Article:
• Cite external cost factors – This message blamed the price increase on outside cost pressures, specifically regulations and responses that necessitate an 8 percent cost increase. This approach also used an anchor, explaining that the vendor is willing to absorb half of that extra cost burden, but must pass along the remaining four percent increase in annual program cost.
  • Reinforce status quo bias – This message justified the price increase by reinforcing status quo bias — reminding customers about the potential risks of making a change, and about how much time and energy bringing in a new vendor could require.

The results

The experiment revealed that the provocation-based message that introduced an unconsidered need was the least effective in terms of framing a price increase.

The “challenging” provocative condition created these results:

  • 18.8 percent less favorable attitudes
  • 15.5 percent lower likelihood to renew
  • 16.3 percent higher likelihood to switch to another vendor

The winning approach was significantly different in its messaging. It focused on reinforcing the customer’s status quo bias, not disrupting it. It also anchored high with a new price before offering a relevant loyalty discount.

Below is a compilation highlighting the best performing messages in the study:

   Document results: “You have made great progress on your goals over these last two years. You’ve seen health and wellness program participation grow from 20 percent to 50 percent. Your employee satisfaction scores are up, and you’ve said some employees have even taken the time to thank you for the changes you’ve made. In addition, your employee retention rates have started to improve, which you said was the ultimate goal of making these changes.”

•   Reinforce status quo bias: “Over the last two years we’ve been developing new capabilities to drive more satisfied participants, as well as give you confidence that your program is keeping pace with anything else available in the market today. As you consider your renewal with us, we wanted to let you know about two new services we think can have a tremendous impact on your goals.”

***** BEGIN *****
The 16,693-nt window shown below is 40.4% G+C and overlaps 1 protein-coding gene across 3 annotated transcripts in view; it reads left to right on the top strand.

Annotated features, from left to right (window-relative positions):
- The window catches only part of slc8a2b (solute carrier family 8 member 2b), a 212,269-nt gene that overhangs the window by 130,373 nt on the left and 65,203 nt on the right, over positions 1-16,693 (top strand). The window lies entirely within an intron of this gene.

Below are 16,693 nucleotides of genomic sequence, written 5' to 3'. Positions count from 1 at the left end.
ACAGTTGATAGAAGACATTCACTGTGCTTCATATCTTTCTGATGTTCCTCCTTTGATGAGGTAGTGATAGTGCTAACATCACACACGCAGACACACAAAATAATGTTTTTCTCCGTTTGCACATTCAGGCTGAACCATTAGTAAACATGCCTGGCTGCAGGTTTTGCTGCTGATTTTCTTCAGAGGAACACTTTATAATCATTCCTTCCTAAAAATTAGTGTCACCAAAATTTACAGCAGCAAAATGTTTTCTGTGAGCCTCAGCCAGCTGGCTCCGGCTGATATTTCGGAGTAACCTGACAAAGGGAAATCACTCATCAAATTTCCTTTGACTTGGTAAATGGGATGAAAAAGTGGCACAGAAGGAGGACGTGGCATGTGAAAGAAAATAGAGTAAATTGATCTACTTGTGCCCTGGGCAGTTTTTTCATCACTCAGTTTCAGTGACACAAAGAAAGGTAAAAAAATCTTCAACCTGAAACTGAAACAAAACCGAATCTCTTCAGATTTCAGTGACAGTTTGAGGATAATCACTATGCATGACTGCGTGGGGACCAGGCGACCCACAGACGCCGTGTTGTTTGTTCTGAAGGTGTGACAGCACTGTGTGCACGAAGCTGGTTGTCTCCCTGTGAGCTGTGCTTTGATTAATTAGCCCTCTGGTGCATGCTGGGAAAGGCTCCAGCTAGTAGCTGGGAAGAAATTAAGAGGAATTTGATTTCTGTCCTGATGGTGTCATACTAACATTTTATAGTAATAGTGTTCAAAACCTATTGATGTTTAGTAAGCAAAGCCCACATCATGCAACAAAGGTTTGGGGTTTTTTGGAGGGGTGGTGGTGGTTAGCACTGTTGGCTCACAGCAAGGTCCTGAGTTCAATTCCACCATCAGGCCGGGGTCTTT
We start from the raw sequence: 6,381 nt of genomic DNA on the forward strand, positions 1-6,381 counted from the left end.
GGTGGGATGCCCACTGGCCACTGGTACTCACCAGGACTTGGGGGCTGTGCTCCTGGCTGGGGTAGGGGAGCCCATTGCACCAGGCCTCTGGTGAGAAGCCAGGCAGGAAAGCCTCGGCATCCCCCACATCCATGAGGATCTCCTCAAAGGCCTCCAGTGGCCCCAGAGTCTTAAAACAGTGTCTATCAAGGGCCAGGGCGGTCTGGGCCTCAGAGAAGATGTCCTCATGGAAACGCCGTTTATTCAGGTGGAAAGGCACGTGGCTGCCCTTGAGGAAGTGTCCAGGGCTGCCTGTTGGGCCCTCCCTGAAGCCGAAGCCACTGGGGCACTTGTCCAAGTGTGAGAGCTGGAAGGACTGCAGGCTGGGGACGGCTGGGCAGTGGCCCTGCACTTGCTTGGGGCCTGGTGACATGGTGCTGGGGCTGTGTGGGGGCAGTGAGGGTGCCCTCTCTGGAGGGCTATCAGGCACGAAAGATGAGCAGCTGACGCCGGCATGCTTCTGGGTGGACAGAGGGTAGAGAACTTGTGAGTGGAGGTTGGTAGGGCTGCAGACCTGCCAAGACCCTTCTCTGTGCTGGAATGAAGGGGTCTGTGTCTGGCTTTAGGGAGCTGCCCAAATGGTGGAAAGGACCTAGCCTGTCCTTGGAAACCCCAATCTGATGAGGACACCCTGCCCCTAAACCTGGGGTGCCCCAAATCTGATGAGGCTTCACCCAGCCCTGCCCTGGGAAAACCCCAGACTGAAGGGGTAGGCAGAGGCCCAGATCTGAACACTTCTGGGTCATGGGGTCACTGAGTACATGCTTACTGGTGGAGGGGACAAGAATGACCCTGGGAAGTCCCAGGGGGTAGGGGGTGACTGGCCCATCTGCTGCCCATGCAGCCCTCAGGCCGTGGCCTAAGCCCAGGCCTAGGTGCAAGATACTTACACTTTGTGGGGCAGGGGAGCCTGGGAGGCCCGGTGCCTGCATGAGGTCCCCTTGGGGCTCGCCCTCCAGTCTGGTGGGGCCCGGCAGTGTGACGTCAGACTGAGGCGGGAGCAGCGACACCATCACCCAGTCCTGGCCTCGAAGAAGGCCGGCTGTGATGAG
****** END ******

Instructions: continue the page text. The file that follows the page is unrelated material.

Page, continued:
•   Introduce new capabilities: “The first is a new weekly report that shows non-participants in the program how much benefit those who are participating are seeing in terms of their fitness and wellness, as well as how much they are saving, and benefiting in terms of healthcare,
by being part of your plan versus the alternatives. This kind of communication on a monthly basis will provide
a gentle nudge to help encourage them to get into the program for the great benefits. Secondly, we’ve also added a new smartphone app with online tools, including automatic result tracking, and integration with popular fitness trackers.”

•   Anchor price increase high, introduce loyalty discount: “The new services and functionality will add approximately 8 percent to the annual cost of your plan. However, if you renew before the end of the month, we will reduce the price increase by 50 percent, making it just a four percent overall increase to get this level of service. You’re making great progress. Stick with our program for another two years, and I know you’ll get to your 80 percent participation goal and further increase your employee retention rates.”

These findings validate that communicating with prospects and customers across the buying lifecycle isn’t a one-size-fits-all thing. While a disruptive message plays well when you’re trying to defeat the status quo bias and displace your prospect’s incumbent, it shouldn’t be applied universally — no matter how popular the approach might be.